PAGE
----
Three tips for growing through reading from Tim Johnson.
How can you tell when a minister graduated from theological college? Just check his or her book collection and find the latest one published.
An old joke that is only funny because it is too often true in spirit if not in fact. A mere few years of theological study at its best equips people with the right tools and stimulates a passion for a lifetime of ongoing learning. There is a need to read and keep on reading to deepen in our thinking and ministry.
So how can we ensure that we are growing through ongoing reading? Ministry places serious demands on our time and it is easy for reading and thinking to be pushed aside by the sermon that needs writing, the parishioner who needs visiting or the mounting administration. I’ve found the following three disciplines helpful in ensuring that I keep growing through reading.
1. Book reading time
In my second year of ministry my supervisor helpfully challenged me about how much wider reading I was actually doing. He pointed out that I’d soon become shallow and trite in my preaching if I wasn’t growing through reading.
He also shared his own system for reading. Each Monday morning he would spend his first two hours doing reading. It was a good way to ensure a gentle start after a busy Sunday. It was a period of time that was less likely to be interrupted by meetings. And it was early enough in the week to avoid the pressure to get things done for Sunday.
I’ve followed this pattern ever since. Monday morning 9 am–11 am has ‘Reading’ marked next to it in the diary and that’s what I do. That’s not to say that I can’t and don’t read at other times. What it does mean at that I am doing at least two hours of wider reading a week. Two hours a week adds up. That’s 104 hours of reading a year which in turn equates to, well, lots of books!
Monday morning might not work for you but set aside some time in the week and mark it in your diary!
2. Set yourself a reading plan for the year
I love lists. I’m a list kinda guy. And if it’s on the list than it has to get done. So for me it’s really helpful to set a reading plan for the year and to put dates against each book as a rough guide for reading it.
I first stumbled onto this idea when I did the Arrow Leadership Program and we had a reading program for two years. Because there was a program, I did it. And I worked hard to stay on track with my reading. So when I finished Arrow I just devised my own program and each January I try and lay out what I plan to read for that year. Of course, the list isn’t set in stone. Something might be placed in your hands that you absolutely have to read. Sometime I get behind or, more rarely, get ahead of the program. But it is a way of intentionally setting out what I am aiming to do.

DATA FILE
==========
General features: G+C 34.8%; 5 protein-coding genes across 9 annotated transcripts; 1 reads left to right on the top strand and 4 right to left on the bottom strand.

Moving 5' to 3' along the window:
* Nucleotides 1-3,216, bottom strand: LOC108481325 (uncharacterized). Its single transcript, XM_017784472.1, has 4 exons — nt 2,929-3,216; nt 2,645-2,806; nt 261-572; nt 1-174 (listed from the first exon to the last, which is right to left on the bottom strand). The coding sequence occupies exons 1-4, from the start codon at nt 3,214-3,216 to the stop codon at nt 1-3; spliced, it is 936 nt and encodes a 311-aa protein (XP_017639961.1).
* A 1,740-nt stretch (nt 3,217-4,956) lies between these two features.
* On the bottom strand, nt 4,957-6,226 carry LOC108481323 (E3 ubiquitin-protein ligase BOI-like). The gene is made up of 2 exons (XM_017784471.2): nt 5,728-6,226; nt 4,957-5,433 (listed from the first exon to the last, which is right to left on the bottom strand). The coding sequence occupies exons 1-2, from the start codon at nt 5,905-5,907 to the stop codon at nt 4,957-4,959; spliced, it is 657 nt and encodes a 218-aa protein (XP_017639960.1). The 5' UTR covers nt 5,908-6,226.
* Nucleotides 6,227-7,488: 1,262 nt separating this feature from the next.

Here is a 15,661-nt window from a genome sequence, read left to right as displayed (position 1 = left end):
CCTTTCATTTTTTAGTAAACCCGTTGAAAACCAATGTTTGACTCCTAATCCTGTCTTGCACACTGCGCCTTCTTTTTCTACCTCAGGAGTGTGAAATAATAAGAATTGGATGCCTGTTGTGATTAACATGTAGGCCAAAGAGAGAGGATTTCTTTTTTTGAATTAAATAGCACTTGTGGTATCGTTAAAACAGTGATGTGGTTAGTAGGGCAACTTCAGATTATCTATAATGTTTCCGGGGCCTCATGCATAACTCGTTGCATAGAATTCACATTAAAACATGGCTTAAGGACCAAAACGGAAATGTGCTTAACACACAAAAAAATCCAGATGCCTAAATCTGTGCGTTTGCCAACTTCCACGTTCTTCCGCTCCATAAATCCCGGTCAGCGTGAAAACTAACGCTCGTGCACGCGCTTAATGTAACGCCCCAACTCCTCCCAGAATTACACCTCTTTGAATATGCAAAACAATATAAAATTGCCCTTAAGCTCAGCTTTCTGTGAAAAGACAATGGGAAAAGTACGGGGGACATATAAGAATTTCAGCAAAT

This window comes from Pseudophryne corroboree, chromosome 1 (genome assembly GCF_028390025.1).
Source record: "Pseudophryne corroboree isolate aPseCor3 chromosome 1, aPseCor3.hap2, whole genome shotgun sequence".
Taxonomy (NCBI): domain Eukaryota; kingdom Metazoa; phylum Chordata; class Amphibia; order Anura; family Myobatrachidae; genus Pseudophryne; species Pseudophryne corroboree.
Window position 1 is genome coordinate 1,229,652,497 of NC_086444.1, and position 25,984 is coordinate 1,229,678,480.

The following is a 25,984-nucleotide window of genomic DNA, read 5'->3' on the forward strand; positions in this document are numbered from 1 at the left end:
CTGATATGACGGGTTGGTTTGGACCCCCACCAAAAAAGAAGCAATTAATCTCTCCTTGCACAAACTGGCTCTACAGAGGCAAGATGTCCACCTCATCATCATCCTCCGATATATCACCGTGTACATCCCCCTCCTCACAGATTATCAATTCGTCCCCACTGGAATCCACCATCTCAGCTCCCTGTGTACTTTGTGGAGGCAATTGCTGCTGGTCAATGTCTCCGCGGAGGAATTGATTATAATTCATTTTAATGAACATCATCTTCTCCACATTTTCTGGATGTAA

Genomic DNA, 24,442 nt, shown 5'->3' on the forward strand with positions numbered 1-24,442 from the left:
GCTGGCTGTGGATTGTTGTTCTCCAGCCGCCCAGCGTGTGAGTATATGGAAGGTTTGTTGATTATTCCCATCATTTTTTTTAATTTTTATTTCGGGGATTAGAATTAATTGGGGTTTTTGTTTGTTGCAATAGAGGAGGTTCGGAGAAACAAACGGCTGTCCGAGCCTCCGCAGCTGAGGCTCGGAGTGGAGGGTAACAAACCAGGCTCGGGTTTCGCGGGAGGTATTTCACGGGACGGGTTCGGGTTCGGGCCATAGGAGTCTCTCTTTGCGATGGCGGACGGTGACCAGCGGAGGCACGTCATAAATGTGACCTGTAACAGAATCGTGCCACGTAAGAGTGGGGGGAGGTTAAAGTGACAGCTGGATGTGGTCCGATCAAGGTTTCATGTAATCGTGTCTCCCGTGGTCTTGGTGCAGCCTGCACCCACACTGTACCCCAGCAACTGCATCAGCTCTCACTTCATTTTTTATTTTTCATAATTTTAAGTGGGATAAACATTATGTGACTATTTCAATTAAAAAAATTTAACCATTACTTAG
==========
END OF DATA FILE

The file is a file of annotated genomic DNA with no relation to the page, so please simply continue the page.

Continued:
It also helps me to balance what I am reading. As I look at the year ahead I try and include books on the Bible, theology, church history and biography, preaching, spirituality, leadership, and ethics. We all like to read in our areas of interest but if we are reading in order to strengthen and sustain our ministry than we need to balance it out. There is always more that I want to read than I can read, so this also helps me to prioritise what goes into the list.
If you are a list person then you’ll love this idea, dates and all. For others this will just seem scary! You need to find what works for you. Perhaps just a general list of things that you’d like to read that you can refer to when you next need to choose something. But it is helpful to track and measure what you have actually read in a year so you can assess how you’ve been going.
3. Always carry a book
There is a lot of lost time in a week. Whether it’s a gap between appointments or while waiting for someone who’s late for a meeting there are often periods of 5 to 15 minutes where reading can happen. It’s not much in and of itself but it adds up. I always try and have a book with me so that I can read a few pages while I’m waiting. It’s a better use of time than twiddling your thumbs.
Always having a book on hand is much easier with the advent of e-readers. You can carry your whole library with you on something the size of a single small book. You can also access your electronic library with a smart phone so that you can read wherever you are. When you return to your e-reader you will find that the place where you are up to is synchronized across devices.
I also try to read while I’m travelling to meetings. Obviously this is harder when I’m driving rather than on the train and the tram! It is a great use of otherwise idle time. It also motivates me to use public transport so that I can read; and that’s good for the environment too, right?
The bottom line with all of this is intentionality. If we acknowledge that it is a good thing to keep reading so that we are stimulated and growing then what practical steps are we going to take to ensure that we do it? Here are just three tips. Perhaps you have some more.
Tim Johnson is the newly appointed (2013) senior minister of St John’s Diamond Creek.